Why do I pee when I laugh?

You have almost certainly noticed that if you laugh really hard, you may end up wetting your pants—just a little! You can admit it… we’ve all been there! This is called incontinence. It happens because when you laugh very hard, your abdominal muscles contract, which forces any fluid stored in your bladder downwards through the sphincter muscle, which is usually contracted and holds in the urine. However, when your body is tensing and squeezing and reacting and laughing and crying all at the same time during a particularly funny movie, it may be hard to keep control of everything!

Now that you know the physiology behind abdominal pain and the inexorable pee drain after a bout of really hard laughter, let’s look into some of the good sides of a giggle.

Benefits of laughter: Is laughing good for you?

Laughter is an effective stress-buster. When we laugh, happy hormones called endorphins are released. This feel good chemical secretion can not only help in alleviating emotional pain, but also physical and psychological pain.

Laughter improves respiration and circulation. Oxygen (O2) is one of the important catalysts for generating biological energy in our body. We breathe in oxygen and exhale carbon dioxide. To ensure that our lungs remain healthy, an adequate supply of oxygen is required. Generally, casual inhalation fills just one-fourth of our total lung capacity (tidal volume). The remaining three-fourths remain filled with old not-so-fresh air (residual volume). However, when we laugh, we breathe in deeply, filling our lungs with more fresh air filled with oxygen. This fires up our lungs and respiratory system, which in turn improves the circulation of oxygenated blood into the body. Improved circulation can bring a healthy glow to our face as the cells start to receive extra blood. Who knew that laughing can help you look younger for longer!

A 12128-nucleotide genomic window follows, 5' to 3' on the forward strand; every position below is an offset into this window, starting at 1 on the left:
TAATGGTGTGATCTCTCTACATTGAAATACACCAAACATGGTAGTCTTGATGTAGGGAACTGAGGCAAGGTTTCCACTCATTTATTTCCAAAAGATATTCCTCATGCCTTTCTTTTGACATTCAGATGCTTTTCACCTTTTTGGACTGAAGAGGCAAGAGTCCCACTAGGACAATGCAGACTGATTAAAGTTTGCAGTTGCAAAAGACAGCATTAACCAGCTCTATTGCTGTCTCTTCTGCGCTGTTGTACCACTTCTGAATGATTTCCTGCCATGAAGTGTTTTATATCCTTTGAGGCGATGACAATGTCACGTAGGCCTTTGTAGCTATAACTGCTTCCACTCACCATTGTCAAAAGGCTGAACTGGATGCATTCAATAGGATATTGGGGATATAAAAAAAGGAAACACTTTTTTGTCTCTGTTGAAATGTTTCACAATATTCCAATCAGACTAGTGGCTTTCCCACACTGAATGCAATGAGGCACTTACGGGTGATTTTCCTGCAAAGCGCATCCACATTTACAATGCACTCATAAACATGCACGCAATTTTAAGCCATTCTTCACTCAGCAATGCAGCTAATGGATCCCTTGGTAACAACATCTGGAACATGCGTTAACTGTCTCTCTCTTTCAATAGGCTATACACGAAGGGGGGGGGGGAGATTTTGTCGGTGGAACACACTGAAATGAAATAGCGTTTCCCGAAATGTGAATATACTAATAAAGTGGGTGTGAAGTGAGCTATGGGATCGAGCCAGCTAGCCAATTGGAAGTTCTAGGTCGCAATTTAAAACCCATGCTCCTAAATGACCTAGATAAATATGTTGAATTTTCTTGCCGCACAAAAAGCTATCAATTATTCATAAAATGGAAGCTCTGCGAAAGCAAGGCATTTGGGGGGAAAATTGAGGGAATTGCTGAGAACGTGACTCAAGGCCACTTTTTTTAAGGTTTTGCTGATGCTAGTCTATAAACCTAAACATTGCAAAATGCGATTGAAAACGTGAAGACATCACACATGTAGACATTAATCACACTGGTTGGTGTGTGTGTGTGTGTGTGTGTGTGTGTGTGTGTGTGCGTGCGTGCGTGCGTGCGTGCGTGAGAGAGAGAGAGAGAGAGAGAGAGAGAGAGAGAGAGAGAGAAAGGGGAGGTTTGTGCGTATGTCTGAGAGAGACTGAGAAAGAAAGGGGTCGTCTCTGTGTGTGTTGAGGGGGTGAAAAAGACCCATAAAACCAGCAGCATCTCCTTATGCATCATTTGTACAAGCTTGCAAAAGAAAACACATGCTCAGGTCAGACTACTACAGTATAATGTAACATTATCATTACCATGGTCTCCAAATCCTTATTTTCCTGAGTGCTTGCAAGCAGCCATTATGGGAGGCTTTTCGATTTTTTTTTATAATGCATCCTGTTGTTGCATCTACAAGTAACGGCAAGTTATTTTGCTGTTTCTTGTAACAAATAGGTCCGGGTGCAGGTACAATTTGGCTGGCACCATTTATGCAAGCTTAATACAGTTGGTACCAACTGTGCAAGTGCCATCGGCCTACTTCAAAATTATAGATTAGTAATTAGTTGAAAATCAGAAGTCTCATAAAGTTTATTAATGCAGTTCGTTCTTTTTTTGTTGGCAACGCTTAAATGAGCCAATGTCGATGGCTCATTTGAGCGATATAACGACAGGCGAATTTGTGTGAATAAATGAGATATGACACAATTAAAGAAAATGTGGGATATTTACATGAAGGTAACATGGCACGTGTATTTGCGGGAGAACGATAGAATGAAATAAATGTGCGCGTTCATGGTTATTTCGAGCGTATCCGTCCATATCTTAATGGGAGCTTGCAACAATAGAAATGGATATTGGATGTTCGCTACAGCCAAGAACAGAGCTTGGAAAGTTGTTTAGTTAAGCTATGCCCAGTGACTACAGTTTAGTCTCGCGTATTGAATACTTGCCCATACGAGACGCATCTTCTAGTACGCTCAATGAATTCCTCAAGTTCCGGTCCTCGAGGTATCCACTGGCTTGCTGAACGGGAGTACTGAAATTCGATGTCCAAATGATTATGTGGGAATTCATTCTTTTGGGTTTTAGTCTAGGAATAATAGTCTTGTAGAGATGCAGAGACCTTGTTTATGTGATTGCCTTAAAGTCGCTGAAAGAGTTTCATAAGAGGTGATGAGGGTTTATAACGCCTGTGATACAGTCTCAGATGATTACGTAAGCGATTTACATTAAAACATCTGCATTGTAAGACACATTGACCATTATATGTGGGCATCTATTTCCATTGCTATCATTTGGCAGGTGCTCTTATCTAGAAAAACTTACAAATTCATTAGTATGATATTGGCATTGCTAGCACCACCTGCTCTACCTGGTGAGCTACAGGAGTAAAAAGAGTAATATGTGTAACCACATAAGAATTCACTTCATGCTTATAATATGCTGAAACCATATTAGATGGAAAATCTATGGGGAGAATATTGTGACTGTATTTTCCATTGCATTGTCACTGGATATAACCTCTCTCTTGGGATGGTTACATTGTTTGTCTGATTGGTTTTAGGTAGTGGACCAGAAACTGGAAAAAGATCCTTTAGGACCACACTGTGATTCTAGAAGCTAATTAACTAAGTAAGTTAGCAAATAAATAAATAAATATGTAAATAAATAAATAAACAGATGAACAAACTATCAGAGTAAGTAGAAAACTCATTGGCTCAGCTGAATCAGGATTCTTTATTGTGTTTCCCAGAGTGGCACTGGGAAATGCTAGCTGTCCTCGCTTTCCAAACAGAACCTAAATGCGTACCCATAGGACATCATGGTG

Laughing woman in marine shirt with curly hair over white wall(Mark Nazh)S

Laughing improves respiration, blood circulation and boost immunity (Photo Credit : Mark Nazh/Shutterstock)

Studies also have revealed that people who have regular doses of laughter have higher levels of T-cells. T-cells are like our bodyguards that protect us from infection. Thus, people who laugh more have higher antibody cells, implying better immunity and a smaller chance of falling ill.

So, the next time your zany friend cracks a hilarious joke, sending you into a stomach-aching laugh attack, remember that it’s just the pain of an aerobic exercise that will benefit your lungs in the long run!

References

  1. NCBI NLM
  2. The Telegraph
  3. ResearchGate
  4. Journal of Applied Physiology
  5. University of California – Riverside
The short URL of the present article is: http://sciabc.us/xmHGb
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Ashish is a Science graduate (Bachelor of Science) from Punjabi University (India). He spends a lot of time watching movies, and an awful lot more time discussing them. He likes Harry Potter and the Avengers, and obsesses over how thoroughly Science dictates every aspect of life… in this universe, at least.